Three Widows on the road
Escaping a drought1Back in the days when heroic leaders known as judges  ruled Israel, a drought struck that part of the world. A Bethlehem man moved his family to the country of Moab.  He took his wife and two sons. 2His name was Elimelech. His wife was Naomi, and their sons were Mahlon and Chilion. They belonged to the tribe of Ephraim, but had lived in Bethlehem, a city in Judah’s tribal territory. They settled in Moab and decided not to move back to Bethlehem.
3Elimelech died there, leaving his widow Naomi with her two sons. 4Her sons married local Moabite women named Orpah and Ruth. Elimelech’s family lived there about 10 years. 5Then both Naomi’s sons died, Mahlon and Chilion. Suddenly, there were three widows: Naomi with her two widowed daughters-in-law.
Naomi’s road trip6Naomi heard that the drought in her homeland was over, and the LORD had let the people grow food again. 7So, she headed there with her daughters-in-law. They were on their way to Judah’s tribal territory.
8But along the way, Naomi told her two daughters-in-law, “You should go back to your own mothers. May the LORD treat you with the same wonderful kindness you showed me and my husband and my sons. 9May you each stay safe and find security with another husband.” She kissed them and they all cried.
10Both women told Naomi, “No. We don’t want to go back to our families. We want to stay with you and go to your people.”
11Naomi said, “Listen to me, daughters. Why on earth would you go with me? Do I look pregnant? Am I going to have more sons so they can marry their brothers’ widows? 12It’s not going to happen. So go home. Am I going to have more sons so they can marry their brothers’ widows?  Just imagine me getting remarried and having more sons. 13Seriously, would you wait that long for a husband, even if I got pregnant tonight? This tragedy is hard on all of us, but I’m getting the worst of it because God has turned against me for some reason.”
14The women cried together, then Orpah kissed Naomi goodbye. Ruth would have none of it. She refused to leave Naomi.
Ruth refuses to leave Naomi15Naomi pleaded with Ruth, “Look, your sister-in-law is already headed home. She’s going back to her people and to their gods. You should do the same.” 16Ruth said,
“Don’t push me away.
Don’t tell me I can’t come.
Where you go, I’ll go.
Where you stay, I’ll stay.
Your family will be my family.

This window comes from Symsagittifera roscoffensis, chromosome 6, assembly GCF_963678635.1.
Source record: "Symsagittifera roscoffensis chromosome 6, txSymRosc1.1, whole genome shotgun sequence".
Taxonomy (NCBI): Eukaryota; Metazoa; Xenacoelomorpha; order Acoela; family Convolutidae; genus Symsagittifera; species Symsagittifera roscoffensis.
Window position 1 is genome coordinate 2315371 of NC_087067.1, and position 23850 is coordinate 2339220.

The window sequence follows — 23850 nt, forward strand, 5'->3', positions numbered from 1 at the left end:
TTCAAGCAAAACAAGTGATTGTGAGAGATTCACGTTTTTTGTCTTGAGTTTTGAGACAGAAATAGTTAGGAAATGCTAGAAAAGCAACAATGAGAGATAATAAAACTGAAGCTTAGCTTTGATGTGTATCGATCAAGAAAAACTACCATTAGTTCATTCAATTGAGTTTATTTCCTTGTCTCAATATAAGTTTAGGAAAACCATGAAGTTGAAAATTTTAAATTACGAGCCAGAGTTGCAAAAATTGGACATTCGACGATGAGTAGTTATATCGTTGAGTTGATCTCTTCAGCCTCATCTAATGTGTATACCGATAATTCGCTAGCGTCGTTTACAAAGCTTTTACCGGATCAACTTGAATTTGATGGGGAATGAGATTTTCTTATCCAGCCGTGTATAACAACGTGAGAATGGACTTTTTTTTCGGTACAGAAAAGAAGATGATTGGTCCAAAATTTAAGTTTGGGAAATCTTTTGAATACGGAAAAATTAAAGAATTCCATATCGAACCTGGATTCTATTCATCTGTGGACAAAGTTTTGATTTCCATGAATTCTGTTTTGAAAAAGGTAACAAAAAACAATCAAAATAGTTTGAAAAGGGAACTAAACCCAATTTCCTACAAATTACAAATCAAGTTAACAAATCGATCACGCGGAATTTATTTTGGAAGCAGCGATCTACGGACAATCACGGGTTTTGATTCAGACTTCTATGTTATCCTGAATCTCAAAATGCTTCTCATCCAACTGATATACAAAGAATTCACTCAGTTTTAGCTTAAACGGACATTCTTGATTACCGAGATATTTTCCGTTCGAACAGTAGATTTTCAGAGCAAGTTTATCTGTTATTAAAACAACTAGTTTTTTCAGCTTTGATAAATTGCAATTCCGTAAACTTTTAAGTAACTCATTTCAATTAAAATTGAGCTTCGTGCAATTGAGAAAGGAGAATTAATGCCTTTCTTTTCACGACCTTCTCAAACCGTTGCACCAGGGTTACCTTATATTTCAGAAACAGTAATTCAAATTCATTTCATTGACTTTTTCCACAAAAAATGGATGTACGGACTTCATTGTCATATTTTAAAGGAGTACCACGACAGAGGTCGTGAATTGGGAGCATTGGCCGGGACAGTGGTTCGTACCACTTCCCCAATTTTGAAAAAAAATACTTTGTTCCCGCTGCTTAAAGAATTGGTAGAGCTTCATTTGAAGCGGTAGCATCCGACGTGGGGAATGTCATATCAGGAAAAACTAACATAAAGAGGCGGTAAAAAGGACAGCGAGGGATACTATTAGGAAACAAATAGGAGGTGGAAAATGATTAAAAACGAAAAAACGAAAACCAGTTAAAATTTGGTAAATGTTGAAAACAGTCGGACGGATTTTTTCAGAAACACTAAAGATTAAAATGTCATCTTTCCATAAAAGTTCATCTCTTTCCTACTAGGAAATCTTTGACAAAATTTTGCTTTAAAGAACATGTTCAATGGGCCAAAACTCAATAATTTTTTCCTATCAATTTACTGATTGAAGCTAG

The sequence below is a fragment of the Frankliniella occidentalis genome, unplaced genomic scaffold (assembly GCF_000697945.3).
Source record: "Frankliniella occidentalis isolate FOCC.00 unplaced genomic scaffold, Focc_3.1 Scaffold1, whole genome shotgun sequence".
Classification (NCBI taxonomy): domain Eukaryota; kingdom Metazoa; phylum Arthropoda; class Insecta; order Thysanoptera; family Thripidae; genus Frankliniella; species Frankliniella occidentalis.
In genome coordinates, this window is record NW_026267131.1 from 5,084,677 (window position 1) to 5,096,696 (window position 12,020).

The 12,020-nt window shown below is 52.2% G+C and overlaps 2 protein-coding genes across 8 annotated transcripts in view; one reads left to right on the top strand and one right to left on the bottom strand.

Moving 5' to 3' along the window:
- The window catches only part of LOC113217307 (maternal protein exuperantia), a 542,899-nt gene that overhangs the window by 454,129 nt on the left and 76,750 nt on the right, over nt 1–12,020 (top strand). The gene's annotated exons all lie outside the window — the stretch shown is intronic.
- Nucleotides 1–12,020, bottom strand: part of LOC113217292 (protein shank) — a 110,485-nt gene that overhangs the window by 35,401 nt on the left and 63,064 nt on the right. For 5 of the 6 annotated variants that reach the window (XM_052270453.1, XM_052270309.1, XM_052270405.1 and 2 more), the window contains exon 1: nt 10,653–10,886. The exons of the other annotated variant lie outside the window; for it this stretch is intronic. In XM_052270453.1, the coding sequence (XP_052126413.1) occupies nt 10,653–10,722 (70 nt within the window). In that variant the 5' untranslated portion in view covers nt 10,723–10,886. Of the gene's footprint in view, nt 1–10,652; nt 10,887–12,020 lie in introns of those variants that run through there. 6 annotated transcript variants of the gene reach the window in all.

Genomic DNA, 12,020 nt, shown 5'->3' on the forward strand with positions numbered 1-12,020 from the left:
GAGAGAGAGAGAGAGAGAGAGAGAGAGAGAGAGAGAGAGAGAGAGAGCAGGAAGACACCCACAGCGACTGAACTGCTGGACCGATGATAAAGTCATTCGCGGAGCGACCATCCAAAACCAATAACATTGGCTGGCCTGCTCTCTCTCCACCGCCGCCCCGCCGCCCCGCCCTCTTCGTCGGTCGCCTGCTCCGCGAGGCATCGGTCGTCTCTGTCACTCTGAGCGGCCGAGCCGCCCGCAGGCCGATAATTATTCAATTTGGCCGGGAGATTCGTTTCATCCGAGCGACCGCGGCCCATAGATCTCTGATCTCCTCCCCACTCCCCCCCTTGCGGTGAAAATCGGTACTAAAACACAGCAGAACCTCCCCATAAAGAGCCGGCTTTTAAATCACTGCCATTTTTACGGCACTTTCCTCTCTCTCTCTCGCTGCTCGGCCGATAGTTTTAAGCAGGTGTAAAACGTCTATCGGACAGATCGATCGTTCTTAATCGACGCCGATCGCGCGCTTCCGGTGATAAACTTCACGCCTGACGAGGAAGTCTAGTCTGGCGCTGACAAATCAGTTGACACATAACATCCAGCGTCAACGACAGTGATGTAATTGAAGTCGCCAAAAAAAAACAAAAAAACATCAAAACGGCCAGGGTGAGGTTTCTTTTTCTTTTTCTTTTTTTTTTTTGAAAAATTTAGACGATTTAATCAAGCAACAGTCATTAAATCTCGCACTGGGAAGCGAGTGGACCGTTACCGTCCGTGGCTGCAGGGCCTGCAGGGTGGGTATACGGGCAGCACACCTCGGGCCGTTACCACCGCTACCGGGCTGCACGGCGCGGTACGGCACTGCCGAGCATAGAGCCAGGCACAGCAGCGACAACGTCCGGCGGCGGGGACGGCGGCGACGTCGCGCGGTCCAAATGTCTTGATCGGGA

Your God will be my God.
Where you are buried, I’ll be buried.
May the LORD do this for me, and more,
For as long as we both will live.” 18Naomi realized there was no talking Ruth out of it. So, she stopped trying. 19Naomi and Ruth traveled on to Bethlehem. When they finally got there, the whole town knew it. Excited, the women said, “Is this really Naomi?” 20Naomi said,
“No, don’t call me Naomi anymore.
Call me Mara,  because I’m bitter.
The LORD made me that way
Because he treated me that way.
I return empty.
The LORD brought me back this way
Why call me Joyful Naomi
After the LORD did this to me?
This is harsh, and he did it. 23So Naomi came home, and she brought along her daughter-in-law Ruth, from Moab. They arrived in Bethlehem when farmers were just starting to harvest their barley. 
These leaders included Deborah, Gideon, and Samson. Few “judges” actually presided over legal disputes. Deborah was an exception who did (Judges 4:5).
Moab was a nation east of the Dead Sea, in what is now Jordan. Naomi’s great-great grandson, King David, would eventually annex Moab and claim it as part of his kingdom.
One of the laws Moses gave the Israelites said that when a married man died, one of the man’s brothers should marry the widow, his sister-in-law (Deuteronomy 25:5).
Mara is a Hebrew word for “bitter.” Naomi’s name is just the opposite: “pleasant,” “happy,” or “joyful.”
Farmers in the region usually begin harvesting barley in late March or early April. Barley harvest usually comes after the harvest of flax (February-March) and before the harvest of wheat (May-July).
- Sorry, there are currently no questions for this chapter.